The following illustrated embodiment further explains the invention and its efficacy. This embodiment is a lumbosacral brace to support the back, particularly at the S-1, S-2 and L-4, L-5 area.

Turning to the drawing, FIG. 1 illustrates a lumbosacral brace in a closed position as if encircling a body. The brace has four major portions: a web 10 formed of a resilient, elastic material such as conventional three panel elastic, a cinch strap 12 formed, preferably, of a non-stretchable material, a heat barrier 14 which together with web 10 forms a pocket 16 and a structural support panel 30 formed of a material like Kydex. Support panel 30 is shown in FIG. 1 only as cross-hatching since it would not be seen from this perspective. The other figures further illustrate this brace and its parts.

A description of the process for fitting a brace about a body portion, e.g., the lumbosacral region, further illustrates the invention. The body is first encircled by the orthopedic device without structural support panel 30 in place. FIG. 2 illustrates the interior portion of the belt section of the device, that which is placed closest to the body, while FIG. 3 shows the exterior. Heat barrier 14, which forms pocket 16 with web 10, is placed against the body section to be supported and web 10 encircles the front of the patient with the left portion closing first. Web 10 is fitted in place by adjustable closing devices 18 and 18', preferably Velcro brand hook and loop fastening device strips, on the two side panels of web 10. Once a rough adjustment is made with closing devices 18 and 18', cinch belt 12 is tightened about web 10. Cinch strap 12 has its own two-part adjustable closing device, again preferably Velco, designated 20 and 26, which is used to obtain a rough approximation of the final fit. The actual tightening is done by passing cinch strap 12 through buckle 24 to achieve proper tightening. Once the proper adjustment of cinch strap 12 through buckle 24 has been made, all opening and closing of cinch strap 12 is carried out using Velcro closing device 20 and 26.

While the belt portion of the orthopedic device is being fitted, structural support panel 30 can be heated to molding temperature. One procedure which has been used successfully consists of placing a blank or preformed panel 30 such as is illustrated in FIGS. 5 and 6 on a dry heat device, e.g., a hot plate or warming tray, until flexible, approximately 5-10 minutes. At molding temperatures of 220° F.-375° F., structural support panel 30 is quite flexible; a mitten or glove is typically used for handling of this temperature. Structural support panel 30 is placed in pocket 16 formed by heat barrier 14 and web 10 and the device is quickly placed about the patient's body in proper position. Cinch 12 is tightened and locked about the patient with Velcro closing device 20 and 26. Tightening the device about the patient starts the molding process; that is, the elastic of the web partially molds the support panel to the body portion. The warm and moldable structural support panel 30 is normally hand molded to enhance the conforming of the brace to the shape of the body portion. Once structural support panel 30 is cool, normally a period of about 5 minutes, structural support panel 30 is rigid, with stiff resilience and shape-retaining. FIG. 7 illustrates a structural support panel 30' which has been molded to conform to the lumbosacral section of a back. During the fitting process for this type of brace, the patient has a minimum of discomfort and normally feels a slight warmth which is pleasant and soothing. After the molding process is finished, the brace is ready to wear.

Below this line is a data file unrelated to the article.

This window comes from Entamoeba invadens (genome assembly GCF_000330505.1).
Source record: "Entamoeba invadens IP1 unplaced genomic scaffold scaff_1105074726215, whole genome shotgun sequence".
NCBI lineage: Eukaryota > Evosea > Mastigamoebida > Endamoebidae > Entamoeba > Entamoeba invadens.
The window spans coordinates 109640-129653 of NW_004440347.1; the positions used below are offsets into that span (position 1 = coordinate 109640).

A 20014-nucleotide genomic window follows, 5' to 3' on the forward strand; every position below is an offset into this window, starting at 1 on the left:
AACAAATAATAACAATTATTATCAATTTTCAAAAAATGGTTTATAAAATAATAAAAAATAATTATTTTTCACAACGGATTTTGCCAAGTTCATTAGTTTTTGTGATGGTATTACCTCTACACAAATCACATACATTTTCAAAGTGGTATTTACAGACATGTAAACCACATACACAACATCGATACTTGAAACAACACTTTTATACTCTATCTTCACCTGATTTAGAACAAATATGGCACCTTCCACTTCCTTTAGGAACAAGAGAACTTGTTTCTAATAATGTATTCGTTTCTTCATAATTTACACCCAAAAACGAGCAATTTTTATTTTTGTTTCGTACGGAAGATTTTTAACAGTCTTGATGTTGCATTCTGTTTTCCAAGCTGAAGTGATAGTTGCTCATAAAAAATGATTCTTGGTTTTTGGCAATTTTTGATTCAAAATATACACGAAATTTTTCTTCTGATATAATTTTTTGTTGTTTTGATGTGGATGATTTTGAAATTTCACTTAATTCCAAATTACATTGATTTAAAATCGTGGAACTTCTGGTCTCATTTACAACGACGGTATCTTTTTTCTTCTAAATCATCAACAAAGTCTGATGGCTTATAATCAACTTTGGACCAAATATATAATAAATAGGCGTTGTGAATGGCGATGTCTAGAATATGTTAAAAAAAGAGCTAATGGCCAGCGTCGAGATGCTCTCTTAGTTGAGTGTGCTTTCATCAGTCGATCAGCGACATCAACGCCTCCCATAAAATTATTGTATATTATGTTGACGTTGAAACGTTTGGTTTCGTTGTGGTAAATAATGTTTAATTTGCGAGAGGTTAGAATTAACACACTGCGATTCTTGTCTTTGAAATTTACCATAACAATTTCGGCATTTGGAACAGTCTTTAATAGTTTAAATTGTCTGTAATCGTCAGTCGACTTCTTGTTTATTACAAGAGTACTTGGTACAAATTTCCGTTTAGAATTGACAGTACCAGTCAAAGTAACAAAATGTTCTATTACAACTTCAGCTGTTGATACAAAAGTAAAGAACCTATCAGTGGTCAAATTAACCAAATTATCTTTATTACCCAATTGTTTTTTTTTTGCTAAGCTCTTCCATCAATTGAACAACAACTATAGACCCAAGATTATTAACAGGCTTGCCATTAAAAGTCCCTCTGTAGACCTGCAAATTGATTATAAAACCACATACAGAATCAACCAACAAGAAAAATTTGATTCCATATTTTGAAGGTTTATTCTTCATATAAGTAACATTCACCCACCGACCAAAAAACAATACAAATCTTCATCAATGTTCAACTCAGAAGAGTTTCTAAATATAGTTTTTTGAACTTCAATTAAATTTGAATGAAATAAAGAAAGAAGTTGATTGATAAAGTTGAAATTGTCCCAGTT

FIG. 4 illustrates the heat barrier and pocket of the orthopedic device. Preferably, the heat barrier consists of three layers: an inner layer 32, a middle layer 34 formed of an insulating material which acts as a thermal barrier, and an outer layer 36 which forms one surface of pocket 16. Inner layer 32 is preferably made of nylon, e.g., a nylon tricot, and is placed next to the patient's skin or clothing. Middle layer 34 can be any insulating material but preferably is a thin (e.g., less than 1/8 inch thick) cushioning foam such as conventional polyether foam which has sufficient thermally insulating properties to allow the device to be placed directly against the patient's skin after the heated structural support panel is placed within pocket 16. Outer layer 36 must be relatively heat resistent since it is in direct contact with heated structural support panel 30. Preferably, outer surface 36 is a nylon which can withstand temperatures of 400° F. FIG. 4 also shows how structural support panel 30 is placed between outer layer 36 and web 10 in pocket 16. As shown, exterior surfaces of the panel are openly exposed to the opposed surfaces of the pocket. Panel 30 is illustrated with several ventilation holes 40 which permit air cooling while patient wears the brace. Normally, pocket 16 is sewn on three sides as illustrated in FIGS. 2 and 3 with only the top open, but another orientation of pocket 16 which will allow easy insertion of structural support panel 30 may be employed. The exact choice of materials for the belt is within the knowledge of those skilled in the art. Belts fitting these specifications may be manufactured by various venders; in fact, belts for a commercial version of the present invention, tradenamed ORTHO-MOLD™, are available from Brunswick Medical of Boston, Massachusetts.